Sheriff Deputies, Poll Worker Harass Latinos in Swing State Colorado

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Although both presidential candidates stopped their visits to Colorado days ago, it remains a crucial swing state in this election. With just nine electoral votes, and its distance from the eastern part of the country, the Centennial State has lost its spot in the national media, but may prove important in this tight race.

That’s why canvassers have been busy encouraging people to vote here. But it hasn’t necessarily been easy to either canvas or show up to the polling station for some Latinos. One canvasser, who works with a coalition of groups leading a get out the vote initiative told me that, during her training, she was told, “And watch out for police. They don’t always think people who look like us should be out in the street.”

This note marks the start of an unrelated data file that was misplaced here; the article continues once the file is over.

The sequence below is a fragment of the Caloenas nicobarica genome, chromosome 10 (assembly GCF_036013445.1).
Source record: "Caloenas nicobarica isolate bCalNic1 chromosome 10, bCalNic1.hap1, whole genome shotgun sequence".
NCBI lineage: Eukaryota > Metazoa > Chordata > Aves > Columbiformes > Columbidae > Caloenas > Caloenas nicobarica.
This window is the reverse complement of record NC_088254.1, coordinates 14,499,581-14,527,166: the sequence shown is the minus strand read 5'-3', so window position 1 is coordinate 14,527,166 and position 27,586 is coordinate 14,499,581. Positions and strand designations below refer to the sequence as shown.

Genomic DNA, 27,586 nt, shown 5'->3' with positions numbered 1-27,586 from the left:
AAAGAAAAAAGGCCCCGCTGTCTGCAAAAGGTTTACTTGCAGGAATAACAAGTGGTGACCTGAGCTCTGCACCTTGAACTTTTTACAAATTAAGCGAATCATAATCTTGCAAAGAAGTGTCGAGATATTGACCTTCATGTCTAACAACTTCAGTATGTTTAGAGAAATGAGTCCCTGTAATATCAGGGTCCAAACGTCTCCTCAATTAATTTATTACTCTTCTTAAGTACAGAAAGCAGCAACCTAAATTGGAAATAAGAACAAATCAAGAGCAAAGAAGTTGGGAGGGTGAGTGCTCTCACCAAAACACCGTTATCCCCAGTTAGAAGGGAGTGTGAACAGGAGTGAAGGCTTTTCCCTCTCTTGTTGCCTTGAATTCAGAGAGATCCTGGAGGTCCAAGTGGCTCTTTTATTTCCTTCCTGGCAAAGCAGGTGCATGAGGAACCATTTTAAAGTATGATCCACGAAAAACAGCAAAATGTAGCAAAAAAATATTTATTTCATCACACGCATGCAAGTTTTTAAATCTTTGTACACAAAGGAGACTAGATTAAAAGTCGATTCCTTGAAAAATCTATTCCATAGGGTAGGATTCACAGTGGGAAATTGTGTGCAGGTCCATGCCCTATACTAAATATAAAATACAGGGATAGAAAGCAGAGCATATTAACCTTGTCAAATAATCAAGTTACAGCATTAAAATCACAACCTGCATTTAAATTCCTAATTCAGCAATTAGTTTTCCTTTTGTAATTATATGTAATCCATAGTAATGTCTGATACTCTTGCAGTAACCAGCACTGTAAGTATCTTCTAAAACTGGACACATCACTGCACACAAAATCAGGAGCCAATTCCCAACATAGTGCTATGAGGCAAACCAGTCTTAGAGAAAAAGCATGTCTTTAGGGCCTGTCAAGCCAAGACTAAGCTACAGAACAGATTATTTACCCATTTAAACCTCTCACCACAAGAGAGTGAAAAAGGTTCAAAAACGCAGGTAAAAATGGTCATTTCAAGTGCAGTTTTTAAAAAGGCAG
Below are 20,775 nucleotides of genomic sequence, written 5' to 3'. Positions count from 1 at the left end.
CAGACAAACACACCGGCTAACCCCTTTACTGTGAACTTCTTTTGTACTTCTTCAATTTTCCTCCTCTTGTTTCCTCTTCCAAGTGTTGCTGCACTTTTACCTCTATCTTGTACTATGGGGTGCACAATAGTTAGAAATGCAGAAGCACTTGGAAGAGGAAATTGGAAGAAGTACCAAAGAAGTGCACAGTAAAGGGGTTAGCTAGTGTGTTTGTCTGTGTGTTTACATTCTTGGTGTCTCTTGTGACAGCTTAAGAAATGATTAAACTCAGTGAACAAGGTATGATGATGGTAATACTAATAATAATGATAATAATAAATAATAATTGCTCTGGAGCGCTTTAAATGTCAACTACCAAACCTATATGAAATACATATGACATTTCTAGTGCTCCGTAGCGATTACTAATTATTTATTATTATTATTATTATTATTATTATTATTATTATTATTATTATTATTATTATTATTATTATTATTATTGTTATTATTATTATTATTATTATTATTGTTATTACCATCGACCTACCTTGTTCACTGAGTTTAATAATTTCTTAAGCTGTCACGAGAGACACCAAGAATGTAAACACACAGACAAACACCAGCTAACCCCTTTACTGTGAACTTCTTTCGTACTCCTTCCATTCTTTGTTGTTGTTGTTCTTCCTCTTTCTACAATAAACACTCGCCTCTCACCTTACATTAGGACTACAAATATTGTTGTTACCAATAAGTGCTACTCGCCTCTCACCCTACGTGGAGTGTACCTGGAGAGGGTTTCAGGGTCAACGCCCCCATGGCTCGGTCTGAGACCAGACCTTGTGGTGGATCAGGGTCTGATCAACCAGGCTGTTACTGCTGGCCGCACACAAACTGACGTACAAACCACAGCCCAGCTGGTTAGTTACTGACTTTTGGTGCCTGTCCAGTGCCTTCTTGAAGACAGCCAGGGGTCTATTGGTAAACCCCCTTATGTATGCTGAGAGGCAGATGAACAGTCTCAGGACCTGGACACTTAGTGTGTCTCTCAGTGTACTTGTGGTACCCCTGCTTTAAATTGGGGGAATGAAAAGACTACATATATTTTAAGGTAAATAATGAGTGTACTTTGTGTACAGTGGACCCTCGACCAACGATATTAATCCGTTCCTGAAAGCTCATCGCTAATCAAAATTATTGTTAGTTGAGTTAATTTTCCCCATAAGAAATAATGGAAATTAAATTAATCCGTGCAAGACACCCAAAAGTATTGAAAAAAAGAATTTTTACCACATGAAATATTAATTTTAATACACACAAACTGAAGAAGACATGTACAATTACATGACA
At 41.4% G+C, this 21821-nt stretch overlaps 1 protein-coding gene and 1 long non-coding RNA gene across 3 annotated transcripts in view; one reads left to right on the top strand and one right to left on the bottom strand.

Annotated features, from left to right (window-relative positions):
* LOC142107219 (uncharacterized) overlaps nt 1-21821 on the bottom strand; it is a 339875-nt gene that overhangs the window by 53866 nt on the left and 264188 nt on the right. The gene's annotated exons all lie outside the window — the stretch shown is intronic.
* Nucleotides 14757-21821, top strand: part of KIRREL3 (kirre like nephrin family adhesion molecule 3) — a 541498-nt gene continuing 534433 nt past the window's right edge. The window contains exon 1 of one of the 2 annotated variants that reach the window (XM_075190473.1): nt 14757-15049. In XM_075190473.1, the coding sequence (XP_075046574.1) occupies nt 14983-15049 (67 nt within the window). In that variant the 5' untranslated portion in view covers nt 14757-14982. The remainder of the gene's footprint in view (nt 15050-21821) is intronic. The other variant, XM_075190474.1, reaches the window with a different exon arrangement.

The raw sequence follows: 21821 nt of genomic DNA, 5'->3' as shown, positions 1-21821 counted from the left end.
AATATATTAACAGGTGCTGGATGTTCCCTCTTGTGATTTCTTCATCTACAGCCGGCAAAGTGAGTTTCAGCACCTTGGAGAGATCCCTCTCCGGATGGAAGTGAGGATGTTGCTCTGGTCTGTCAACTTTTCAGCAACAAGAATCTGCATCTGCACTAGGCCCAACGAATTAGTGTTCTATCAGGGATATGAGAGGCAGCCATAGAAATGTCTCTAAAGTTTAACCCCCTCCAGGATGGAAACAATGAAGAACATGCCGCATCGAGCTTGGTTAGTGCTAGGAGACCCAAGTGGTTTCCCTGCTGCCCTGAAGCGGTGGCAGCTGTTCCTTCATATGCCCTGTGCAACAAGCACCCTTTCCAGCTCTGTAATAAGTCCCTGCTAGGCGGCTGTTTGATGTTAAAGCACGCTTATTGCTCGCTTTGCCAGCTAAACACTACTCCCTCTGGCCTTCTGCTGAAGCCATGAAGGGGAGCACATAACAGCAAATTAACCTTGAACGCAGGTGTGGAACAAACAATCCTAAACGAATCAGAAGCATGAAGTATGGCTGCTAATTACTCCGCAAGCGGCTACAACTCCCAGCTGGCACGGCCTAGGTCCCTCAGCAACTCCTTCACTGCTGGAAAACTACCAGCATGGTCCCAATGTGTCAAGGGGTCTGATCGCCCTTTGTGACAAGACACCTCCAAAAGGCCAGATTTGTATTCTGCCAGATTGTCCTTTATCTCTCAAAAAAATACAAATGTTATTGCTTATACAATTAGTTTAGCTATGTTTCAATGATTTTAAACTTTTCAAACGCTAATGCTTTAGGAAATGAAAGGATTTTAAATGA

Not many job descriptions include a warning that the work may entail police harassment, but this is Colorado, where demographics are changing. In 2010, the Latino population hit one million—accounting for every one in five Coloradans. As more and more Latinos turn 18, it’s that younger generation that may hold the key to sway this election. The Latino vote here is expected to increase 15 percent over the last presidential election, accounting for nearly 9 percent of the state’s electorate.
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